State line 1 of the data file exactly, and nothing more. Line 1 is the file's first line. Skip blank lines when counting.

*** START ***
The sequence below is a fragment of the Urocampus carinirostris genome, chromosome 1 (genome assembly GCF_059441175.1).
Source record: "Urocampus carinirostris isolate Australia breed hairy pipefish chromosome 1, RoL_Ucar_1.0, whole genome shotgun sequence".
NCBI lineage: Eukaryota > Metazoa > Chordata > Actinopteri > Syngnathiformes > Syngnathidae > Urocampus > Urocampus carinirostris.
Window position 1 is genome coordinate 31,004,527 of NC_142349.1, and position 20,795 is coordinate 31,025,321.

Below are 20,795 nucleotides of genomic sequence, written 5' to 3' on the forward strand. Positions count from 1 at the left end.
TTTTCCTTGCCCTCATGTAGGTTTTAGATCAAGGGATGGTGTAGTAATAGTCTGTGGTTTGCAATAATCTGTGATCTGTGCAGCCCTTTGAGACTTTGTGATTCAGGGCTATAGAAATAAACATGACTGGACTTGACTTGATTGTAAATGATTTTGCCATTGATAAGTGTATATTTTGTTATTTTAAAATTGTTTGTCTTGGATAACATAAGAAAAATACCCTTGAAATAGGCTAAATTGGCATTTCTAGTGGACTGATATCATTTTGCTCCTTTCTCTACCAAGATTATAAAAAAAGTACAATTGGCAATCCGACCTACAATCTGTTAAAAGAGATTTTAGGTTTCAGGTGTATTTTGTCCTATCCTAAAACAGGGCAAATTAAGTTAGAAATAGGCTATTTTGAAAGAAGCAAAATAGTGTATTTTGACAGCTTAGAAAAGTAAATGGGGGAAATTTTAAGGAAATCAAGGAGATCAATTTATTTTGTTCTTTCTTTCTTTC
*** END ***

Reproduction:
The sequence below is a fragment of the Urocampus carinirostris genome, chromosome 1 (genome assembly GCF_059441175.1).